Computer Graphics World

April 2011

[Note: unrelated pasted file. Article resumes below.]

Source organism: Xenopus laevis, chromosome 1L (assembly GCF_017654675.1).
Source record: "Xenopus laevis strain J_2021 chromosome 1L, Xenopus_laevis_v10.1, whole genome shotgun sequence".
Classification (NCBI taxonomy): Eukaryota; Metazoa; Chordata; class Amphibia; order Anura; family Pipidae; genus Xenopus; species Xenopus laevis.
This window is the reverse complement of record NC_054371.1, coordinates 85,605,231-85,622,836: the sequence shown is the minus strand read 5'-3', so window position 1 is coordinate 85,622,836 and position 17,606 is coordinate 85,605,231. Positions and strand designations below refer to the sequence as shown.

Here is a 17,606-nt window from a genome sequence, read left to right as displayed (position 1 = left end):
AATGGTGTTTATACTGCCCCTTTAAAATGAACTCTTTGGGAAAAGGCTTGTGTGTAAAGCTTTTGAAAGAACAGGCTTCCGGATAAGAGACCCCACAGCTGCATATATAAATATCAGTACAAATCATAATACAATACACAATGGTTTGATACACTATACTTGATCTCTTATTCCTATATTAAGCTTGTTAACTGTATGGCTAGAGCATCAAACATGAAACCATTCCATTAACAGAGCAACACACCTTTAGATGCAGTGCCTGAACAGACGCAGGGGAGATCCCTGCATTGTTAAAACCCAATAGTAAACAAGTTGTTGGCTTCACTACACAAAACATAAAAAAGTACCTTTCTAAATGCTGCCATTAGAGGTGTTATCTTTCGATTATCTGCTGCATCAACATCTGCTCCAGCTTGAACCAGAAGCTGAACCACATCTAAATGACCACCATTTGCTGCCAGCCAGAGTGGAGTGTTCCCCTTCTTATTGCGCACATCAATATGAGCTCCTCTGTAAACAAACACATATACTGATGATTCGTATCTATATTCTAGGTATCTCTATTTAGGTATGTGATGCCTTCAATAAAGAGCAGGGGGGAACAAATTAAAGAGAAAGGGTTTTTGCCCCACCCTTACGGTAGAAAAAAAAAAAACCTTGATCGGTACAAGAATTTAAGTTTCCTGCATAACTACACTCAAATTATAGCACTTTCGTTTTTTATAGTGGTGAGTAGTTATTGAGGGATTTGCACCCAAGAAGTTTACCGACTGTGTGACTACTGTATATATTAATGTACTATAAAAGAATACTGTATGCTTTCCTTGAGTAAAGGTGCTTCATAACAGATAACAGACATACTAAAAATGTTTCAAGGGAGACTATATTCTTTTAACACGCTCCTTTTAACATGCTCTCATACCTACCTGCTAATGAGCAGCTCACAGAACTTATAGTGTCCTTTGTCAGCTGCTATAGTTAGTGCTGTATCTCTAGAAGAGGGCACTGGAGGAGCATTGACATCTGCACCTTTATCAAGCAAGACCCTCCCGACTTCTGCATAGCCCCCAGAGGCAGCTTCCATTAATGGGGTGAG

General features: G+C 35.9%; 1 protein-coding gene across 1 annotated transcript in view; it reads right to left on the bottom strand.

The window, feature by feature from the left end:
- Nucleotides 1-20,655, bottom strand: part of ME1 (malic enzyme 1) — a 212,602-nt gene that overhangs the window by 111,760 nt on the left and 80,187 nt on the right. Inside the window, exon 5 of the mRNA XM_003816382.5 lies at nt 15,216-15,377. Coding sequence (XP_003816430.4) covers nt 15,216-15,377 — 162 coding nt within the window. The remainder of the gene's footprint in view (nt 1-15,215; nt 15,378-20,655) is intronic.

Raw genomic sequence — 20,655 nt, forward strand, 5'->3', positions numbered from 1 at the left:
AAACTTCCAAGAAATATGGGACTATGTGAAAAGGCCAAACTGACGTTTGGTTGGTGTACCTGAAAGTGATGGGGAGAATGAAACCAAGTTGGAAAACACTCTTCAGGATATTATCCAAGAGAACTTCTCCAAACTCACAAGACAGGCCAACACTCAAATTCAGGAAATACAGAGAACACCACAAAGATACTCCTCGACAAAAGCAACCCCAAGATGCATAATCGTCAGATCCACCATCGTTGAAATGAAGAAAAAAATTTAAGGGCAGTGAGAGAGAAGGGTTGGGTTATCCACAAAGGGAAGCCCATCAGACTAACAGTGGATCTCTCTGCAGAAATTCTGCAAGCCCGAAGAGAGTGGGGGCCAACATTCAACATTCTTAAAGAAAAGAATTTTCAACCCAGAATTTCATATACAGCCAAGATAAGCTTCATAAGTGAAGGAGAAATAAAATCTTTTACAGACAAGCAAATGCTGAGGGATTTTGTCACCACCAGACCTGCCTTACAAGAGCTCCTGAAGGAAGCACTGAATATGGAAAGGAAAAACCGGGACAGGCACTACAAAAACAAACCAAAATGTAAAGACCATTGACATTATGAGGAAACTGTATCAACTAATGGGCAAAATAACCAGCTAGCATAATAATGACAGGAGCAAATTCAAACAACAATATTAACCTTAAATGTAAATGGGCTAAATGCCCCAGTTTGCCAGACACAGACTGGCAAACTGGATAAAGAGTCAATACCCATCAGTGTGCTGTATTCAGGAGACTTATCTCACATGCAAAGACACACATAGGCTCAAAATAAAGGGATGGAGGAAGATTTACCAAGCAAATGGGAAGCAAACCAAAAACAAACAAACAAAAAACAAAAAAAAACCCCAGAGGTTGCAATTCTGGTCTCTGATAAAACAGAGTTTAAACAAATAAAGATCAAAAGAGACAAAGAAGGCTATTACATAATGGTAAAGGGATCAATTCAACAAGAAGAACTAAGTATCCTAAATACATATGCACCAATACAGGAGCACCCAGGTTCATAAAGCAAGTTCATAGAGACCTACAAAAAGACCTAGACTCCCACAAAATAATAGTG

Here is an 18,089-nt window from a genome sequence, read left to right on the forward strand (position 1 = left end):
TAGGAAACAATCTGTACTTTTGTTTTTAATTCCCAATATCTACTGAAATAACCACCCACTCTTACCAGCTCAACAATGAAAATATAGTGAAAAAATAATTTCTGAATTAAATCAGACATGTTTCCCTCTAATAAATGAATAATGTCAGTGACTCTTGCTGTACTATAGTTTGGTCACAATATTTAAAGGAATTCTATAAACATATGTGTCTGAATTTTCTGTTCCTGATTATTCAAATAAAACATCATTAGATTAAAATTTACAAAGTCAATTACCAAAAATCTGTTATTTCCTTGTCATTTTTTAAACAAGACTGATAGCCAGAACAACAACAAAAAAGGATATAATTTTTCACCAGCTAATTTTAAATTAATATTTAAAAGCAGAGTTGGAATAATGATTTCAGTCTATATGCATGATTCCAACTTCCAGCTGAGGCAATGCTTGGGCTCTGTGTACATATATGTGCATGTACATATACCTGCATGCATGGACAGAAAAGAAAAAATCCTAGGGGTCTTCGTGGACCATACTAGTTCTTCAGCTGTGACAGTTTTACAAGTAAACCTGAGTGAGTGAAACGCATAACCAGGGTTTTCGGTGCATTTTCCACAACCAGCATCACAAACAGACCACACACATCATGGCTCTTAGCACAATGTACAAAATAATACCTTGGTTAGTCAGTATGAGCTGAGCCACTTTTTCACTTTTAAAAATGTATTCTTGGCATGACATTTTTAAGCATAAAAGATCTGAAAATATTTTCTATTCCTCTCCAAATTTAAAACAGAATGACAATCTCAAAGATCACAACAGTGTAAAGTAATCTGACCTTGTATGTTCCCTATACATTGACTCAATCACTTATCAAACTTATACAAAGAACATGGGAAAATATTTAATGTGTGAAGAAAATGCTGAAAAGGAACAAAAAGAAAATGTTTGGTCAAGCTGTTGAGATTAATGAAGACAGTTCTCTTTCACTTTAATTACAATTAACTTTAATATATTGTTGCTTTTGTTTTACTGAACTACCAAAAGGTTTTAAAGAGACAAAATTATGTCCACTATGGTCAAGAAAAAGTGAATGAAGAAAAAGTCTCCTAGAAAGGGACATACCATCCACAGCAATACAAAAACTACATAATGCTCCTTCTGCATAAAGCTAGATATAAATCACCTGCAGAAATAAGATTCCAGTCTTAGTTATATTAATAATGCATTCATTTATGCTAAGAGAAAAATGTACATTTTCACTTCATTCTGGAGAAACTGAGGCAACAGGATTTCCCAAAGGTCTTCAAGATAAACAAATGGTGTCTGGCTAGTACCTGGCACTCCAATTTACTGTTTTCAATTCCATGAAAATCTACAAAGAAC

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■ ■ ■ ■ CG•Live Action It takes a studio with a particularly zany brand of humor to produce a live-action fi lm star- ring the Easter Bunny, but then Illumination Entertainment, which produced the wildly popular animated feature Despicable Me, did just that. Universal Pictures (in association with Relativity Media) released Hop, a family comedy starring a CG Easter Bunny and his son on April Fool’s Day, April 1. Tim Hill, who most recently directed Alvin and the Chipmunks, directed Hop. Rhythm & Hues (R&H) provided the CG elements, the Easter Bunny voiced by Hugh Laurie; the Easter Bunny’s son, E.B., voiced by Russell Brand; and several other CG bunnies and chicks, including Carlos, a large chick who is the factory foreman (Hank Azaria), Carlos’s sidekick Phil (also Azaria), and three Pink Beret bunnies. All told, R&H created 600 shots, including two full-CG environments for sequences beginning and ending the fi lm. Th e CG sequences take place in the Easter Bunny’s candy factory on, of course, Easter Island. Th ere, bunnies and chickens working in a Willy Wonka-like candy factory pump out Hershey’s Kisses, chocolate bunnies, and other sweet things, and place them in baskets for the Easter Bunny to deliver to children around the world. Jelly beans pour from a giant Easter egg-shaped building, and a river of jelly beans churn through the factory. Hop opens with a sequence in the factory, with the Easter Bunny showing young E.B.—and the audience—his inheritance. E.B., however, has a hipper idea. He wants to be a drummer—in Hollywood. When the teenage E.B. teleports off Easter Island and into Los Angeles, Hop becomes a live-action fi lm starring James Marsden as Fred. Th e unfortunate Fred hits E.B. with his car, guiltily agrees to take in the long-eared, recalcitrant teen, and the story takes off . Pappa Easter Bunny orders his ninja Pink Beret bunnies to bring E.B. home. Meanwhile, back on the island, Carlos wants the Easter Bunny’s job. Use your smartphone to view related video clips. 22 Supervising the animation at Rhythm & Hues was Andrew Arnett, who had previously been animation supervisor for Hill’s Alvin and the Chipmunks, among many other fi lms. At R&H, animators work with models and rigs in the studio’s proprietary Voodoo software, with an oc- casional assist from Autodesk’s Maya for custom face shapes. For crowd animation, the studio uses Massive software. Here, Arnett discusses the work the studio did for Hop with CGW West Coast editor Barbara Robertson. April 2011

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